Government Investment Projects In Mining Sector Government of Mongolia officially announced list of priority projects to implement in Mining sector up to 2015 (Decree 320 from 14 Oct 2010) with approximate estimated budget of $20.2BN including: Oyu Tolgoi, $4BN Tavan Tolgoi coaking coal project, $0.8BN Tavan Tolgoi Power station, $0.5BN Atanbulag Zamiin Uud highway, $1.2BN Local and international highway, $1.2BN New Railroad, of $0.8BN Fifth power plant, $0.3BN The government’s highest priority project is the construction of a railway line to connect the existing main line with the Gobi and eastern regions of Mongolia.
The Mineral Resources Authority of Mongolia estimates Mongolia has a huge, ~162bnt of coal resources and ~9.8bnt of recoverable reserves contained in >300 deposits spread across all five regions of the country. However, Mongolia is only in the very early stages of exploiting this natural endowment and coal production is growing rapidly along with the necessary infrastructure investment.
In 2009, Mongolia produced 13.2mnt of coal of which 7.6mnt (58%) was exported. In 2010, production almost doubled to 22.5mnt and exports increased to 16.6mnt (74% of production). Sophisticated forecasters expect Mongolia’s coal production to reach 60mnt with up to 55mnt of exports by 2015.
Coal Supply Chain Coal Mining Coal Processing Domestic market Agriculture Plants Export market Thermal Power plants Households
Road Construction USD0.07/km/t USD0.055/km/t 2,600km Millennium road – paved East-West Road – to be constructed Road transport costs of USD0.07/km/t will fall to USD0.055/km/t as roads are upgraded and paved.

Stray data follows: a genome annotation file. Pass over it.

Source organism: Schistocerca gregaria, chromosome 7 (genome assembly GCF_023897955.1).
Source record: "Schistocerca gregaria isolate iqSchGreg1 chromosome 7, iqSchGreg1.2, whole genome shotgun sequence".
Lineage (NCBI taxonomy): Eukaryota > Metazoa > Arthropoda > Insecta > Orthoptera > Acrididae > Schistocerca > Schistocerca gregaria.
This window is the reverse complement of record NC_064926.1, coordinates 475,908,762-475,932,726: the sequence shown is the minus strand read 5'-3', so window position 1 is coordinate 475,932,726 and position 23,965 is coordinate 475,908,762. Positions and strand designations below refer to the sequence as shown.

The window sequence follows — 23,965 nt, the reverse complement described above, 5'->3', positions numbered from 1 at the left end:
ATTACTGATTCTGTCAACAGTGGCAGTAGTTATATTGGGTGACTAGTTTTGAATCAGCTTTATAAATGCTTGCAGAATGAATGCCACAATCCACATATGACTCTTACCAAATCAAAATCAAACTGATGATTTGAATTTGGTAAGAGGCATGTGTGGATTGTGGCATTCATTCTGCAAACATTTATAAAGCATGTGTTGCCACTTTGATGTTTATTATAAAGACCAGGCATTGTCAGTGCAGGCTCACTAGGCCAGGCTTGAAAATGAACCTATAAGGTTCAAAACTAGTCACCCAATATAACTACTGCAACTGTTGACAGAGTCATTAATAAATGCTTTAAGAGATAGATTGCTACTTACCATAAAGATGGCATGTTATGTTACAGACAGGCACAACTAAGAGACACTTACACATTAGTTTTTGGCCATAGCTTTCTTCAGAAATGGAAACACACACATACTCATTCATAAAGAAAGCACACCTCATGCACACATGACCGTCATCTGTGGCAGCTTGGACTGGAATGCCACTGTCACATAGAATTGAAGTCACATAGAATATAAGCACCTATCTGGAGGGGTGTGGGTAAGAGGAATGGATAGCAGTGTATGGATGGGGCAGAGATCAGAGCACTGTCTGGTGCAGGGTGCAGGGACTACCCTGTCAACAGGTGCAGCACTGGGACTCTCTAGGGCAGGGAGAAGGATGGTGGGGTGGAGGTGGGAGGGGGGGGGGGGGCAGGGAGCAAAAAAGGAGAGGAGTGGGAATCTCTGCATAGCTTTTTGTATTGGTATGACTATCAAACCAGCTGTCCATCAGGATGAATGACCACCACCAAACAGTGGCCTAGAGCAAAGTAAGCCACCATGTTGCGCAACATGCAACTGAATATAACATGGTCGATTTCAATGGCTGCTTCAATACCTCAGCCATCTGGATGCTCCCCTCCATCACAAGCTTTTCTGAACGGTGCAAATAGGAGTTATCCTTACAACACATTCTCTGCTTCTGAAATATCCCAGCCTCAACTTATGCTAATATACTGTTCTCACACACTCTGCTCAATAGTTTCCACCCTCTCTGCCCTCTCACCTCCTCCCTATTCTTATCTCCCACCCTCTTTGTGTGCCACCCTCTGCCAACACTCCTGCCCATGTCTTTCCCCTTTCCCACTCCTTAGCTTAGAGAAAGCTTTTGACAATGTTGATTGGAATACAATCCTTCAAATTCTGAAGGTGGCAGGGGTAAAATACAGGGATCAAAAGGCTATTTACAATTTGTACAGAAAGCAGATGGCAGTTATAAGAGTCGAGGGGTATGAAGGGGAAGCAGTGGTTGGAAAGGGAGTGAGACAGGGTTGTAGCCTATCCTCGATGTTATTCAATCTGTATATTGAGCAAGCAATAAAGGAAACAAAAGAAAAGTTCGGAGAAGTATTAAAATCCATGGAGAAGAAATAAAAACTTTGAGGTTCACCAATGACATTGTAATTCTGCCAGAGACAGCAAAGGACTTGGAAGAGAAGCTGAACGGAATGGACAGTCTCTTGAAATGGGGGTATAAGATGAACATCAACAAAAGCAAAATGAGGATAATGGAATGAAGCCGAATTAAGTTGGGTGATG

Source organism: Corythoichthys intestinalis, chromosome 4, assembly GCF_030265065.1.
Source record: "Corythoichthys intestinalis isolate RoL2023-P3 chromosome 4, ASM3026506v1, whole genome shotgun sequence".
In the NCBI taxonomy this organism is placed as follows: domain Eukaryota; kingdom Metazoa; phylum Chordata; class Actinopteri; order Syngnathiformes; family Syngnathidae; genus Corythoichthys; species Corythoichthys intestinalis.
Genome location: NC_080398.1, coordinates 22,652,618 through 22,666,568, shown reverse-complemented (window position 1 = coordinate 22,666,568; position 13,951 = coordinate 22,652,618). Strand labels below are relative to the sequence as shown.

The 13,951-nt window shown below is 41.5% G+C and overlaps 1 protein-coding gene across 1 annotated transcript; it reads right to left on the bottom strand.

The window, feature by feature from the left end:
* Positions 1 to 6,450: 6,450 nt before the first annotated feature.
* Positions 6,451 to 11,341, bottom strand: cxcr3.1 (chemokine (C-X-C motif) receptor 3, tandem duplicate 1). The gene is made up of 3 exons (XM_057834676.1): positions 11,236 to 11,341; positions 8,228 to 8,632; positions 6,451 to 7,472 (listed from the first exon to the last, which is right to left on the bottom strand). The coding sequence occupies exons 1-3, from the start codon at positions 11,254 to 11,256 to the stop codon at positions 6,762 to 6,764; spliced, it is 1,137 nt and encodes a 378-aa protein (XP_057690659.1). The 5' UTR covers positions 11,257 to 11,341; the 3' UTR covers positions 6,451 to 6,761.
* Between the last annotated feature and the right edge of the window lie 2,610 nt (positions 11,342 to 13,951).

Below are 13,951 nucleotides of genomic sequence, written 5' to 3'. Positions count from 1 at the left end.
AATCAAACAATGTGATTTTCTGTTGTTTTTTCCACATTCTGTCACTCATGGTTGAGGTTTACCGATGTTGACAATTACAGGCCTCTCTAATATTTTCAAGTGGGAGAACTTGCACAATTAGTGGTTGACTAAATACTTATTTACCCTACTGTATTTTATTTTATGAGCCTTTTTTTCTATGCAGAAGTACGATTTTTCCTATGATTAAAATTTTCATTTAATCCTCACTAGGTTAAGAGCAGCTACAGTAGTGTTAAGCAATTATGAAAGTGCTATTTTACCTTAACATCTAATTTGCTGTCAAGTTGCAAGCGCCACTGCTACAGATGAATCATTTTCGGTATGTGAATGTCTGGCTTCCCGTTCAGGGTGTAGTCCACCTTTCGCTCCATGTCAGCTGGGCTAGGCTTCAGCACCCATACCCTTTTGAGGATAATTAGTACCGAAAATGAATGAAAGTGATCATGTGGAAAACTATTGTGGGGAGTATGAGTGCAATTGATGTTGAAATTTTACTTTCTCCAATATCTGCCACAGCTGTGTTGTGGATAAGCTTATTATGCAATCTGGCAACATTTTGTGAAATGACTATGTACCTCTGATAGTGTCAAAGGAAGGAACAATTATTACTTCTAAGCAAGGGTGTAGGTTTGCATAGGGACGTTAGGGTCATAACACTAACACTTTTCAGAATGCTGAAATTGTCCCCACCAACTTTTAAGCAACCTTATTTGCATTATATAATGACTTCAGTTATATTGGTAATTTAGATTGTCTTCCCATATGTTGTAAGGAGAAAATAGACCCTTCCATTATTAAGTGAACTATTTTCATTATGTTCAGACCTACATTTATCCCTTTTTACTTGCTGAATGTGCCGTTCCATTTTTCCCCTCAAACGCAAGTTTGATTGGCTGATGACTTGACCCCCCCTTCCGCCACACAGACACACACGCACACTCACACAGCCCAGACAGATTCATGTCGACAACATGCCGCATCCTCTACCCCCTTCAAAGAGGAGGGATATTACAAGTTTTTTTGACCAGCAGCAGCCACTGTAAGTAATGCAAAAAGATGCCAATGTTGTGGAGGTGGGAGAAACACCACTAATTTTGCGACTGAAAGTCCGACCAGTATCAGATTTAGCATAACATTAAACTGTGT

Railway Construction The government intends to construct 5,683.5 km of railway over the next decade at a cost of ~USD17bn (assuming a cost of USD3mn/km), linking its coal deposits to markets in Russia and China. USD0.07/km/t USD0.03/km/t
Access to International Markets & Seapots
Railing coal to the Russian far east from Tavan Tolgoi is not yet possible but could be ~USD110/t once stage 1 of the Mongolian rail plan is completed.
Conclusion There is considerable scope for companies to benefit from the government investment in infrastructure and improved access to markets in China and Russia and other seaport markets. Road transport costs of USD0.07/km/t will fall to USD0.055/km/t as roads are upgraded and paved, and to USD0.03/km/t with the construction of railway. Once the problems facing with the infrastructure are solved, the transportation cost and other costs will be reduced significantly and it will allow the efficiency improvement in the mining supply chain.